Rest eased it a little though so that on the Sunday I opted for a 17.86 mile route in the hills rather than a flat 22 miles on the riverside road. Hindsight says that hills were the last thing I needed with a ropey achillies but I'd estimated the distance only at 16 miles and hadn't appreciated just how hilly the route would be. Afterwards I was sore and limping.
Monday was a rest day and Tuesday's 10 miles felt OK-ish. Sore, yes, but not too debilitating. On Wednesday, though, I got no further than 10 metres. As soon as I set off I was limping heavily and knew I had a fairly big problem.
I rested it for the remainder of the holiday and for another week at home. By this time there was almost no residual soreness and I drove into the centre of Leeds geared up for anything from 18 to 22 miles. I managed just a quarter of a mile. With the first step my foot collapsed painfuly inwards and whilst I tried dynamic stretches I knew that each step was damaging me further and gave up. With that my Amsterdam marathon plans ended.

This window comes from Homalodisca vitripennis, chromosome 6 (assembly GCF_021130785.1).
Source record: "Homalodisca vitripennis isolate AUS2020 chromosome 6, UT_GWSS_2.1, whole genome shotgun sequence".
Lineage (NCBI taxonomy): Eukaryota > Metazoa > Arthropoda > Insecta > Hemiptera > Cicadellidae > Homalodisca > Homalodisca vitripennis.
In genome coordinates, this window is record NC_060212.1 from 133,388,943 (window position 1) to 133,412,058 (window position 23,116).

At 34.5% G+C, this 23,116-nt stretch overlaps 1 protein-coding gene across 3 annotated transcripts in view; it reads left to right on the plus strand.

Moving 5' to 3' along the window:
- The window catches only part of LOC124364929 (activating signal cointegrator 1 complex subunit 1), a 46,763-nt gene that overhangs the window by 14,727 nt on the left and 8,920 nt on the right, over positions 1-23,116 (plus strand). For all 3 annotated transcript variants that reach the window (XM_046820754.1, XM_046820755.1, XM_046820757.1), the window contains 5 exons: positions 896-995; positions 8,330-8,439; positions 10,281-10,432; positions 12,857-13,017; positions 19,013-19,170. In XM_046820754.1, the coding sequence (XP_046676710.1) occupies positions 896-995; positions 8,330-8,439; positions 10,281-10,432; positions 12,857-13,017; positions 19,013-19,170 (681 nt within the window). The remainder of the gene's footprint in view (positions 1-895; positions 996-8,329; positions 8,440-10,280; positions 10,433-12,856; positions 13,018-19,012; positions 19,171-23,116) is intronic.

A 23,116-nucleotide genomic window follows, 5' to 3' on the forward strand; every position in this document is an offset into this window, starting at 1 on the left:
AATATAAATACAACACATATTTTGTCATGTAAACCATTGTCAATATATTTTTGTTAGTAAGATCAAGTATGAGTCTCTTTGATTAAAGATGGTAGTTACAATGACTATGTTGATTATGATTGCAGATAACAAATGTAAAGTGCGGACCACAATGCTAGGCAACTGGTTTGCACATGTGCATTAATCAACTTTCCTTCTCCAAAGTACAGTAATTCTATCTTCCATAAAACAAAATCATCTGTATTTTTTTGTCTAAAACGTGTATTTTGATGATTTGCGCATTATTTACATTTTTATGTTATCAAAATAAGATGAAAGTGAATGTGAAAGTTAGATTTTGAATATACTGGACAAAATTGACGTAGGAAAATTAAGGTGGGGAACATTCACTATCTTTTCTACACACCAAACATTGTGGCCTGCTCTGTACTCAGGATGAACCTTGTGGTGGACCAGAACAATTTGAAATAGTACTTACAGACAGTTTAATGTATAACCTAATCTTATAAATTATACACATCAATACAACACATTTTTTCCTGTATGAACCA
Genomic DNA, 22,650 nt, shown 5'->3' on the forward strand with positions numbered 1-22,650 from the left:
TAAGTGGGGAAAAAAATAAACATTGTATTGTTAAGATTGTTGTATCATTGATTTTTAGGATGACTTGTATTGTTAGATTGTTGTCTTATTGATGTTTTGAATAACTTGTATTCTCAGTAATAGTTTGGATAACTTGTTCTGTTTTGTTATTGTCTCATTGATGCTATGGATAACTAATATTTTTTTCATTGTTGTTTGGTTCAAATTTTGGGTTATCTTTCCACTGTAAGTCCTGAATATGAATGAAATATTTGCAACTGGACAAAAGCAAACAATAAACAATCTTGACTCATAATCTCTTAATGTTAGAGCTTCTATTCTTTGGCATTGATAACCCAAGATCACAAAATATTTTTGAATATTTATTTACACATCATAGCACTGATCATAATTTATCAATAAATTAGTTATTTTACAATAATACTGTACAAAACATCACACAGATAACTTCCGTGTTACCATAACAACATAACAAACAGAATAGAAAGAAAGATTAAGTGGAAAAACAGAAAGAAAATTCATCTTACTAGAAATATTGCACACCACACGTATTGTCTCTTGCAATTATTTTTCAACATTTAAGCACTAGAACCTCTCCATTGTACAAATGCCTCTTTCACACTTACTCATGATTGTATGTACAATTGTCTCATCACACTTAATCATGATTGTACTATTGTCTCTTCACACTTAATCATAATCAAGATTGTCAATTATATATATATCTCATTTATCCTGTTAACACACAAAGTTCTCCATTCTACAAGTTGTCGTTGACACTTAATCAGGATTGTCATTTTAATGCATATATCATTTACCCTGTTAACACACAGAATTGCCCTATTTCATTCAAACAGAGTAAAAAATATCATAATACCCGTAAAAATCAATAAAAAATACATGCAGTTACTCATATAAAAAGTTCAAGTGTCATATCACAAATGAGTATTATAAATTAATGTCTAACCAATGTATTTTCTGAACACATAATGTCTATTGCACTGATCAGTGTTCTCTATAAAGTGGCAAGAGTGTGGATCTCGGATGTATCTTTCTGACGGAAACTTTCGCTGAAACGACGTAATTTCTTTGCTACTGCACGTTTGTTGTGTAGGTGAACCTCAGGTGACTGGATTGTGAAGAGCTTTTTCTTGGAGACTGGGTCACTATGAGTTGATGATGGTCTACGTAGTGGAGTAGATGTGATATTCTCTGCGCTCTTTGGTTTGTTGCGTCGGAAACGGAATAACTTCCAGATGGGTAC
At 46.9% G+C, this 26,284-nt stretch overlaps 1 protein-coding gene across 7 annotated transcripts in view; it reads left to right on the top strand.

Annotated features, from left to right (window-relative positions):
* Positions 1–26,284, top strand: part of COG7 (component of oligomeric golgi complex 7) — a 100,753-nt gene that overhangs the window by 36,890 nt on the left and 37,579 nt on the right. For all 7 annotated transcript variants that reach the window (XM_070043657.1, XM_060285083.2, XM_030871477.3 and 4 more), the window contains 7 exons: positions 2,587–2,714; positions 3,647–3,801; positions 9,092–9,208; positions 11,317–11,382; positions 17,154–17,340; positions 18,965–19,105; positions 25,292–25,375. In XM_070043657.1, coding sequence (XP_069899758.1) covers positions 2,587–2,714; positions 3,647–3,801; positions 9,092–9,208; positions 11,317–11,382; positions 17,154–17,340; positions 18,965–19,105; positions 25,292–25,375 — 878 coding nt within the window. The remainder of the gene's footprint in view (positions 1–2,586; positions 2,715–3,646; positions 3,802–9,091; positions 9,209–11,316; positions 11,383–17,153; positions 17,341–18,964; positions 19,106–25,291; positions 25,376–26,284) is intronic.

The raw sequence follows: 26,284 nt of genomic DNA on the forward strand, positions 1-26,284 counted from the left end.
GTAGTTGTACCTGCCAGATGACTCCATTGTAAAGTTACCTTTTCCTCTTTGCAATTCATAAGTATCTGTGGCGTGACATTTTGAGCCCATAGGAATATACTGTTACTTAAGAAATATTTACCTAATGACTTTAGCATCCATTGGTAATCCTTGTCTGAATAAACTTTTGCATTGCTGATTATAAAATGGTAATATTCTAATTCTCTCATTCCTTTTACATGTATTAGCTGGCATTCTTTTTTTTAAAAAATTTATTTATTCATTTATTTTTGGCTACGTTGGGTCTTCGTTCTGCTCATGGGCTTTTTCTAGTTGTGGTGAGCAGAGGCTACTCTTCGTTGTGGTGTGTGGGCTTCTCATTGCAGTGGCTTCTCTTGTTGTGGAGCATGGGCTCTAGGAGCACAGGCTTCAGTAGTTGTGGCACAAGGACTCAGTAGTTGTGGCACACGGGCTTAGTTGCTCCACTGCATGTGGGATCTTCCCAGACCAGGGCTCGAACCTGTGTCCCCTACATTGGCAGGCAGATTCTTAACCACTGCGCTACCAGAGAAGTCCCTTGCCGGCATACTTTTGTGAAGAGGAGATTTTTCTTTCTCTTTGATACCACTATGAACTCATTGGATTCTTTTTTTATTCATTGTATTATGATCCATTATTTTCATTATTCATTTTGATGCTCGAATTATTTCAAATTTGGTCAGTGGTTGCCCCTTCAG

I'm another few weeks on from that and haven't tried running since as the achillies is still sore even from running up a flight of stairs or jogging across a road. I have another 8 weeks to rehabilitate by which time I must start running again to give myself a chance of training for Paris next April, and I've made a physio appointment for 27/09.
When a similar thing happened last year I felt really low. Depressed at not running, comfort eating, then depressed at the weight/size gain.
However, last year I recovered and was able to then execute a perfect winter training programme and spring marathon so the decision to abandon Amsterdam (the race not the trip - everything is paid for) was met with a more philosophical shrug as a result.